To remind you of this. After you touch the princess, if you manage, she explodes. LIKE A BOMB.

The Game is a Metaphor for Obsession
Plain and simple, everything about the game is about obsession. Not a simple story of obsession, but a metaphor for any obsession. Tim symbolizes any obsessed individual, the princess represents the object of the obsession, which is why none of the texts seem to follow the same story.

The time-rewind ability only feeds into the deception because it provides the player with the tools to undo mistakes and never die. The theme is the same in all the texts — it's about an obsession with something or someone. From finding the princess, to protecting the girl, to science, the desire for candy to the atomic bomb — all about trying to achieve an obsession. In each case, the person with the obsession is blind to the truth. The princess is purely abstract and represents the object of the obsession (which is why saying Braid is a metaphor for the atomic bomb is not correct but not entirely wrong; the bomb is an example of obsession, but not the only one).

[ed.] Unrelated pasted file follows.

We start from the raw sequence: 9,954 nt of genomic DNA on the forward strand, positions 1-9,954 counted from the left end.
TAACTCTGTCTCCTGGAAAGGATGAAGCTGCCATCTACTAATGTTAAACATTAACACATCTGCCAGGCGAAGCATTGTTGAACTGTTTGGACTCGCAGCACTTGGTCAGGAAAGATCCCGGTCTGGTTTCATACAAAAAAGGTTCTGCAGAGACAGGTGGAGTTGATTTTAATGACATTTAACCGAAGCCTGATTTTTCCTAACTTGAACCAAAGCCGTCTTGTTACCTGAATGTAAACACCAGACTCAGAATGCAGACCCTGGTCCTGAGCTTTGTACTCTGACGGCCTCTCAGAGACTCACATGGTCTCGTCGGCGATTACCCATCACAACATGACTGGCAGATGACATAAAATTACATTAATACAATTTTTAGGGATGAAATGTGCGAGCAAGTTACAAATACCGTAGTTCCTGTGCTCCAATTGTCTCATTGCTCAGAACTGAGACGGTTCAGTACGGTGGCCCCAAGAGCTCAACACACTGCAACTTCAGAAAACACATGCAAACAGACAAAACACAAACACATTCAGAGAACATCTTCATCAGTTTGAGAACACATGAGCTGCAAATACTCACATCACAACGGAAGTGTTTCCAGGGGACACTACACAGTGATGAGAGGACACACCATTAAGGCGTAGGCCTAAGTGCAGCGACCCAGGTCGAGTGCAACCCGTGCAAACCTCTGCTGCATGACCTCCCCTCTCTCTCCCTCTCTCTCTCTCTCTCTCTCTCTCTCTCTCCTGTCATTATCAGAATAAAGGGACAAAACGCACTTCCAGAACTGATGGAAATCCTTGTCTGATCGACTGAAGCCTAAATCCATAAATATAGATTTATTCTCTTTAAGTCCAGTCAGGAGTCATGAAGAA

And the segregation between gameplay and story disappears when you realize that the game is entirely about obsession — collecting all the puzzle pieces is very difficult, but collecting all the stars is insane. It's the very reason why there's a cloud that takes almost two hours just to move to a position you need, it's the reason why the third world's star can be lost forever, it's the reason why star collection is insanely difficult.